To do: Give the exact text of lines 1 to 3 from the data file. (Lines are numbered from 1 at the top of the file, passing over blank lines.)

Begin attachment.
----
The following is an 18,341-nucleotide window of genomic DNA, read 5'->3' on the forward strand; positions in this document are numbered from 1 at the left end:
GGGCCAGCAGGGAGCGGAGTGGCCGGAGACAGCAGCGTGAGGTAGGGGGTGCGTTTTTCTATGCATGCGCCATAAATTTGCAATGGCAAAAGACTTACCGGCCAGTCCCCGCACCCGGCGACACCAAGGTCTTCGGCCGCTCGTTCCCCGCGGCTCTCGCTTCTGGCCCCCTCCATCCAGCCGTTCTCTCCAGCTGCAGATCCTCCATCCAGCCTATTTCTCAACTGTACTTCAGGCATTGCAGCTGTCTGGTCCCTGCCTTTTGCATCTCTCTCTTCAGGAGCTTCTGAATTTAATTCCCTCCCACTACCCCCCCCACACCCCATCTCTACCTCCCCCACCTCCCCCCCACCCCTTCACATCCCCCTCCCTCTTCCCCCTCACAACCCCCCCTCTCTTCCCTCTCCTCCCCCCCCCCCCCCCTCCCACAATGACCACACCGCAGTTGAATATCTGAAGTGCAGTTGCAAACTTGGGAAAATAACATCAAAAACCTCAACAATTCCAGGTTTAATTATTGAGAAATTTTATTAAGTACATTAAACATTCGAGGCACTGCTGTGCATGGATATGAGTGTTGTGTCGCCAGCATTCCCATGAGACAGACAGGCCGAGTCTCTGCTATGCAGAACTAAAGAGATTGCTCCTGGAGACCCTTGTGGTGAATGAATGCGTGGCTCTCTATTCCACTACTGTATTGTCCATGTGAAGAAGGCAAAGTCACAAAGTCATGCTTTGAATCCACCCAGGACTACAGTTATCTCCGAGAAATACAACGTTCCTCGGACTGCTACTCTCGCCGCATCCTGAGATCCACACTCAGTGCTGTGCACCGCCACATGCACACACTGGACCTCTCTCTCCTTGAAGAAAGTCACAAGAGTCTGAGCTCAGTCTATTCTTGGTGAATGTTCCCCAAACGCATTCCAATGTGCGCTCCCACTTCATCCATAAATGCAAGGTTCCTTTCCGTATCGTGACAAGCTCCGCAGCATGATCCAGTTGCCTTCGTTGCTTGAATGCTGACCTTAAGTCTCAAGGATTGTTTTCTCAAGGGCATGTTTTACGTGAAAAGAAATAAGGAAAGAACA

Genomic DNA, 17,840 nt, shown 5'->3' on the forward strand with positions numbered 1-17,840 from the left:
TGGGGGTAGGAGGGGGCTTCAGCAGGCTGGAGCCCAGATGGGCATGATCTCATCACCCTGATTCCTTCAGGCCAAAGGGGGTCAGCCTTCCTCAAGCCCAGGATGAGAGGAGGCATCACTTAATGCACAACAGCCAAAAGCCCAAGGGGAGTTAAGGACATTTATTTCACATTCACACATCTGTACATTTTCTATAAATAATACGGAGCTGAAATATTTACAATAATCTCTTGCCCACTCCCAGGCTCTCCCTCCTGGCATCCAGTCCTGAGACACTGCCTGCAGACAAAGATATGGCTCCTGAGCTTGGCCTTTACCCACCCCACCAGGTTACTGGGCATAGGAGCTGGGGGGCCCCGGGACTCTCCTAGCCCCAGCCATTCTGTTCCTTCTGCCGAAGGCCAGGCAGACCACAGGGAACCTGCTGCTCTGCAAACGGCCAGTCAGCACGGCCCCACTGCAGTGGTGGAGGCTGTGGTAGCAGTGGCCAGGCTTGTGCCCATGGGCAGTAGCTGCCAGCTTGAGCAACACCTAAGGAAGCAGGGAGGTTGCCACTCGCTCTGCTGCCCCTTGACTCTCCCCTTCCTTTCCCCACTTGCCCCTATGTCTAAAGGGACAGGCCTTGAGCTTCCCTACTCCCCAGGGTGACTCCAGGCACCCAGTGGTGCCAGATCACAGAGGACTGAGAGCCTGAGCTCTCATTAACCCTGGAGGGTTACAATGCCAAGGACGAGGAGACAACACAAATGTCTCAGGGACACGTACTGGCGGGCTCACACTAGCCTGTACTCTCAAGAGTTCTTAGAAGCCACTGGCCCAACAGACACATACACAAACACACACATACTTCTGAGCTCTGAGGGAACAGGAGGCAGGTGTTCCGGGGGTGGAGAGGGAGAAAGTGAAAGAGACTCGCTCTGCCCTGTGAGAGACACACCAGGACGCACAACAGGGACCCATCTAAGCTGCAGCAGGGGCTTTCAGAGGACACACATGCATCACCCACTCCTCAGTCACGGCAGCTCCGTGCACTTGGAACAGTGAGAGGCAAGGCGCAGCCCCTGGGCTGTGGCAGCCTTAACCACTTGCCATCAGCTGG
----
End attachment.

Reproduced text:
The following is an 18,341-nucleotide window of genomic DNA, read 5'->3' on the forward strand; positions in this document are numbered from 1 at the left end:
GGGCCAGCAGGGAGCGGAGTGGCCGGAGACAGCAGCGTGAGGTAGGGGGTGCGTTTTTCTATGCATGCGCCATAAATTTGCAATGGCAAAAGACTTACCGGCCAGTCCCCGCACCCGGCGACACCAAGGTCTTCGGCCGCTCGTTCCCCGCGGCTCTCGCTTCTGGCCCCCTCCATCCAGCCGTTCTCTCCAGCTGCAGATCCTCCATCCAGCCTATTTCTCAACTGTACTTCAGGCATTGCAGCTGTCTGGTCCCTGCCTTTTGCATCTCTCTCTTCAGGAGCTTCTGAATTTAATTCCCTCCCACTACCCCCCCCACACCCCATCTCTACCTCCCCCACCTCCCCCCCACCCCTTCACATCCCCCTCCCTCTTCCCCCTCACAACCCCCCCTCTCTTCCCTCTCCTCCCCCCCCCCCCCCCTCCCACAATGACCACACCGCAGTTGAATATCTGAAGTGCAGTTGCAAACTTGGGAAAATAACATCAAAAACCTCAACAATTCCAGGTTTAATTATTGAGAAATTTTATTAAGTACATTAAACATTCGAGGCACTGCTGTGCATGGATATGAGTGTTGTGTCGCCAGCATTCCCATGAGACAGACAGGCCGAGTCTCTGCTATGCAGAACTAAAGAGATTGCTCCTGGAGACCCTTGTGGTGAATGAATGCGTGGCTCTCTATTCCACTACTGTATTGTCCATGTGAAGAAGGCAAAGTCACAAAGTCATGCTTTGAATCCACCCAGGACTACAGTTATCTCCGAGAAATACAACGTTCCTCGGACTGCTACTCTCGCCGCATCCTGAGATCCACACTCAGTGCTGTGCACCGCCACATGCACACACTGGACCTCTCTCTCCTTGAAGAAAGTCACAAGAGTCTGAGCTCAGTCTATTCTTGGTGAATGTTCCCCAAACGCATTCCAATGTGCGCTCCCACTTCATCCATAAATGCAAGGTTCCTTTCCGTATCGTGACAAGCTCCGCAGCATGATCCAGTTGCCTTCGTTGCTTGAATGCTGACCTTAAGTCTCAAGGATTGTTTTCTCAAGGGCATGTTTTACGTGAAAAGAAATAAGGAAAGAACA

Genomic DNA, 17,840 nt, shown 5'->3' on the forward strand with positions numbered 1-17,840 from the left: